Honeywell and other large government contractors said using such databases to shape decision-making is simplistic. Business relationships, they said, are uneven. "From time to time, as in all commercial relationships, there are misunderstandings or even disputes between parties that are inevitably resolved," said Honeywell spokesman Peter Dalpe.
Government contract officials said many factors must be considered when awarding work, including a company's expertise. Concerns over federal contracts are acute now because even before the stimulus bill passed, taxpayers in 2008 financed $500 billion in such work, a doubling of the amount spent in 2001.
That figure is expected to climb to at least $525 billion for 2009, and oversight of those dollars will heavily rely on whistleblower reports. With Recovery Act contracts in particular, the public is asked to report any abuse of funds by calling a hotline or filling out an anonymous online form.
Whistleblowers said that for the hotline to work, contractors need to feel a sharper sting when they are caught.
Judith Neal called a hotline and exposed Honeywell for fabricating tests on at least $7 million in ammunition it manufactured and sold in 1987, according to a court finding. She's watched as similar incidents have continued for two decades.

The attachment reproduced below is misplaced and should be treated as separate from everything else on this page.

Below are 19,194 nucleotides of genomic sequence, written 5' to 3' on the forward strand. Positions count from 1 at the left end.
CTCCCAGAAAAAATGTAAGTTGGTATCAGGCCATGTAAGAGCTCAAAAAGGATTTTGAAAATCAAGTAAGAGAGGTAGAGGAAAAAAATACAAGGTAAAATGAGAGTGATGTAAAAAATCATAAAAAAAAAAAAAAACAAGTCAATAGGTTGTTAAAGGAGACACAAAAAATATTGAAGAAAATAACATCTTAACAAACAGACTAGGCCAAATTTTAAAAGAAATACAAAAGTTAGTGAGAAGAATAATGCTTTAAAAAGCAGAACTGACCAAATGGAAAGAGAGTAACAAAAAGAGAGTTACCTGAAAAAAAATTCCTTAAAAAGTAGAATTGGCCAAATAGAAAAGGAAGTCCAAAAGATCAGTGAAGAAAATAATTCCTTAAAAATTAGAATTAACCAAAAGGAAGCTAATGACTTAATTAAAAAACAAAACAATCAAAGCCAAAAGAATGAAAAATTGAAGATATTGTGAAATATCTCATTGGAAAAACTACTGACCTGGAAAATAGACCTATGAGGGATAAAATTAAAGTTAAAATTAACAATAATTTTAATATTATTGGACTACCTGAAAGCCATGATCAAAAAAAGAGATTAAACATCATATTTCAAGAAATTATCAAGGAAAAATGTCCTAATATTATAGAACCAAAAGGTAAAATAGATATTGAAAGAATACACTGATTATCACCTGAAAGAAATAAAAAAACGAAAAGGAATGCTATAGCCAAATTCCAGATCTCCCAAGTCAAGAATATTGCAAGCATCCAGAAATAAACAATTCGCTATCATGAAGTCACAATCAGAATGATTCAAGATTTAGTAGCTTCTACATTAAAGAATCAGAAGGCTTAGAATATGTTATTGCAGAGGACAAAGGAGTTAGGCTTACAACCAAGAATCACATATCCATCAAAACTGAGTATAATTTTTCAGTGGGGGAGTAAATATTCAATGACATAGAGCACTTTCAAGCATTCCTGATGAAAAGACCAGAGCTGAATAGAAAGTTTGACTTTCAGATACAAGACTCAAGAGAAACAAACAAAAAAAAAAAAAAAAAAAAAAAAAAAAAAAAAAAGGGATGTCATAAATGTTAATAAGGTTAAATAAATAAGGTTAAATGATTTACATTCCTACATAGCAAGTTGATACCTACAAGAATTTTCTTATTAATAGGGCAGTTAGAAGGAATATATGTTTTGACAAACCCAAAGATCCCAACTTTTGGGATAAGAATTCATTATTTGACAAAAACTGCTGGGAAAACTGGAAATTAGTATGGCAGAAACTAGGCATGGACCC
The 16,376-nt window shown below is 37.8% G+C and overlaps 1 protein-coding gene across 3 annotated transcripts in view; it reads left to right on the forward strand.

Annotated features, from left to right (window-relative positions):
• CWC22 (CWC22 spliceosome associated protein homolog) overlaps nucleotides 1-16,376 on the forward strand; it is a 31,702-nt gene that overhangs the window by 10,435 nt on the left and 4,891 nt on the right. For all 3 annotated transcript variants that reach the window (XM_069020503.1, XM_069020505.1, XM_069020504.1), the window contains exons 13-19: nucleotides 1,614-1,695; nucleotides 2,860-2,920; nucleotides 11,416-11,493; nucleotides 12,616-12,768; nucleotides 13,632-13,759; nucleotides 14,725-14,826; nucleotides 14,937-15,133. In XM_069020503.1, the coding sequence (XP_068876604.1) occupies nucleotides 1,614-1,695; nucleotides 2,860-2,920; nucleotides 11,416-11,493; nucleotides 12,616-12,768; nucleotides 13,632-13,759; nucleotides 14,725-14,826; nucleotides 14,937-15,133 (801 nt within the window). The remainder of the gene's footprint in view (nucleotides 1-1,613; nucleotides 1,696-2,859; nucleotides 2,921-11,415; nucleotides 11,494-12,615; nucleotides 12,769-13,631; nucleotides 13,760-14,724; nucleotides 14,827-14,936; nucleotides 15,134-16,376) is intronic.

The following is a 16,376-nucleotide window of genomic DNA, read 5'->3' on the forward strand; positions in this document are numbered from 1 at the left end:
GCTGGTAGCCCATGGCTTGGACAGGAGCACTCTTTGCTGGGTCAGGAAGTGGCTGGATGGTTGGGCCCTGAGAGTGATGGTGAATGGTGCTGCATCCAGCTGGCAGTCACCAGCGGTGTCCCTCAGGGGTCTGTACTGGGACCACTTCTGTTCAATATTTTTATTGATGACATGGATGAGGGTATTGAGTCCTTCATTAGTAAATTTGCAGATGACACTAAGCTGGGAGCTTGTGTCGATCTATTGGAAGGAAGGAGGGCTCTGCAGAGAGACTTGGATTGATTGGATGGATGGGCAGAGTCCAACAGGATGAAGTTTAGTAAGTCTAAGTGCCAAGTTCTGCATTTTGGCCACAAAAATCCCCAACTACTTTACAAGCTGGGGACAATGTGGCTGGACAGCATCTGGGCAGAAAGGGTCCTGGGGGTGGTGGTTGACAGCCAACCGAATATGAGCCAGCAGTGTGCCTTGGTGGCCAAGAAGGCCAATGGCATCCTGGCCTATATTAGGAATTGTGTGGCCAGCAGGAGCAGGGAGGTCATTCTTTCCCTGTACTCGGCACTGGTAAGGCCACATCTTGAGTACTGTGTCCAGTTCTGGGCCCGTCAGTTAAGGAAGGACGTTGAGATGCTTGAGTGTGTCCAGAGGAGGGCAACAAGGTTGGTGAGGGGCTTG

At the time, both Neal, who worked in the company's personnel department, and the Justice Department prevailed in court against Honeywell. However, the federal government secured $2 million from the company and $400,000 in ammunition, not even half the value of the faulty ammunition, records show. Such disparities in cost recoveries continue and are common.
"It is not punitive at all," said Neal, now director of the Tyson Center for Faith and Spirituality in the Workplace at the University of Arkansas. "When you talk about repeat offenders, there are too many profits involved to stop them from doing it again. They just get their hands slapped."
Database editor Dan Keating and staff writer Ed O'Keefe contributed to this report.